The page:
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Using TLS/SSL with slapd, a quick guide
Let me give you a quick guide on using SSL with slapd. I will presume
your client is Netscape Communicator and that you are using OpenSSL,
nothing else has been tested. Most things will be obvious or trivial
if you are already using mod_ssl or somesuch. If this is your first
project with SSL, then I recommend you play a little bit with Apache
mod_ssl and OpenSSL until you feel confident.
First of all you need to rebuild OpenLDAP with support for TLS. This
can be automatic or it may require some help at configure time. You
may have to use --with-tls and you may need to do something like:
configure --with-tls <other-options>
The above is valid for most Bourne shells, use setenv on csh and the
like to set the above environment variables to whatever you need.
Then 'make depend; make' to rebuild OpenLDAP and 'make install' to install
it. Be careful if you have dynamic libraries for OpenSSL and you are
using nss_ldap or pam_ldap linked dynamically with libldap and liblber:
your system may become hosed as soon as you install the new libraries.
If this is the case, you will have to rebuild nss_ldap and pam_ldap so
that they know they have additional dependencies on libssl and libcrypto.
Now, hopefully you have a TLS-capable OpenLDAP. Forget for the time being
about the clients provided: they will not do TLS yet (though you can use
the client-mode stunnel to workaround this). However, slapd will *if*
you set up everything right.
You need a certificate for your server. That certificate will have to be
trusted by your Netscape client and this will have to be prepared
beforehand. You may be used to Netscape prompting a dialog box so that
you decide to trust an unknown certificate and such: forget about it,
this will not happen with LDAP: either everything is properly setup or
it will not work (typical error from Netscape is 0xFFFFFFFF).
There are a number of ways you can make this happen. You can have
Netscape learn the certificate of your server by abusing the HTTP dialog.
For this, open URL https://yourserver:636 and the dialog will appear,
there you can select to accept that server certificate for this and all
future sessions. You can only do this when you have your slapd running
with the right magic. Of course, the protocols will not match and
no results will be returned, but the side effect is what matters.
Neither the server nor the client know there is something wrong until
the have done the negotiation and, by then, you already got the dialog
and have installed the certificate in the client.
If your certificate is directly signed by a CA that is itself installed in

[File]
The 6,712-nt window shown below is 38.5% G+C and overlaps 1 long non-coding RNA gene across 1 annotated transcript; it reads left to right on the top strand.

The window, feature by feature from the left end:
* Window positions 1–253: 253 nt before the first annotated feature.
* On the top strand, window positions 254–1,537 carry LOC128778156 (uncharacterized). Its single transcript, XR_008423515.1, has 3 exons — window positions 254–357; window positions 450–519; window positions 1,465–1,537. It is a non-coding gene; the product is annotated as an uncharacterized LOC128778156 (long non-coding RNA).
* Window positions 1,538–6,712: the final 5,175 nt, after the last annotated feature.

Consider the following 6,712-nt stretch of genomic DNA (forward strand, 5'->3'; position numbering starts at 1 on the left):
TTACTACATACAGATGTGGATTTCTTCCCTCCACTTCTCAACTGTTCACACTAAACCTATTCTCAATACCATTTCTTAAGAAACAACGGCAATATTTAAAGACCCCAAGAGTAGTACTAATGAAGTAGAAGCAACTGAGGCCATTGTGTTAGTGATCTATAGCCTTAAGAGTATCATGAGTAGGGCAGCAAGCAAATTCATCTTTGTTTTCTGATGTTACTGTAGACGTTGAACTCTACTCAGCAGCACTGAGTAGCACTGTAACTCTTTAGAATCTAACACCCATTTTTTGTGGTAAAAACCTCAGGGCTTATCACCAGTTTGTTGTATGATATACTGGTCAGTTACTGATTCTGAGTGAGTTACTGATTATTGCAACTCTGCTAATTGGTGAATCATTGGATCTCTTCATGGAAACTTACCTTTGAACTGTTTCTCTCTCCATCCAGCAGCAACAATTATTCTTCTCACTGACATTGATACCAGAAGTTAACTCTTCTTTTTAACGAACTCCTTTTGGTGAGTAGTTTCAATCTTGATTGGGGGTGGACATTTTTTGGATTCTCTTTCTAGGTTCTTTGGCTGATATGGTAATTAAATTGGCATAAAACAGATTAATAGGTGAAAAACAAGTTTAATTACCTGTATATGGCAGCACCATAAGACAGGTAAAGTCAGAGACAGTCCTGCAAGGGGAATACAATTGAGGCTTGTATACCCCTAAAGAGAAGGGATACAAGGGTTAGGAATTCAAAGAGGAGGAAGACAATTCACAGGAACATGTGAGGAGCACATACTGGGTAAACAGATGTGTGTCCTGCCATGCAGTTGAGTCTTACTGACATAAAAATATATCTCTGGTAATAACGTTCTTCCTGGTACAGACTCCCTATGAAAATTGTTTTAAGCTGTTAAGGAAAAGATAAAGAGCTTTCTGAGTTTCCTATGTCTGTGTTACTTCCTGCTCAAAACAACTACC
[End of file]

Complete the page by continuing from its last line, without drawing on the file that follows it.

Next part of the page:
your browser and marked as trusted, it will work too.
If your certificate is indirectly signed by a CA that is installed and
trusted in the browser, that will work, but you will have to tell slapd
to send the intermediate CA certificates to the browser as I explain
I think I have tried all methods above and all of them worked for me.
Then, I may be wrong.
OK, if you have a certificate and a private key pair ready, then we can
proceed. First the bad news: you need a copy of the private key in the
clear: it cannot be encrypted, slapd will not prompt for the decoding
password. So be careful with the permissions on that file. Now include
the following lines in slapd.conf:
The latter will be needed if there are multiple CAs from the root to
the server certificate. I think it can be left out if only one level
is used, but I don't think I tried it, so if you want to play safe,
catenate together your root certificate and all intermediate CA
certificates (PEM format!!!) in a file and use that.
Now stop slapd and start it again like this:
slapd -h "ldap:/// ldaps:///"
By default, it will now listen on port 389 for LDAP and 636 for LDAP over
SSL. You may leave out the first URL and it will not talk normal LDAP
anymore. You can use option -P to change the default port for LDAPS or
you can use a specific port on the URL.
If everything went OK, now open your Address Book on Netscape, right
click on the directoy, choose properties and select the secure option.
If you were running on the standard port 389, the port will change
automatically to 636, otherwise set the correct port. Do not set
'Login with Name and Password', there is some problem there that
has not been diagnosed yet. Click on accept and you are all set,
do a search and the results will appear on your Address Book window.
The lock on the lower left corner will show as closed.
If things did not work alright, stop slapd and start it with debugging
(see option -d) and read the output, I have tried to provide a complete
error trace from OpenSSL, it should be apparent what the problem is.
If it isn't, then let us know.
Ok, I think that's it.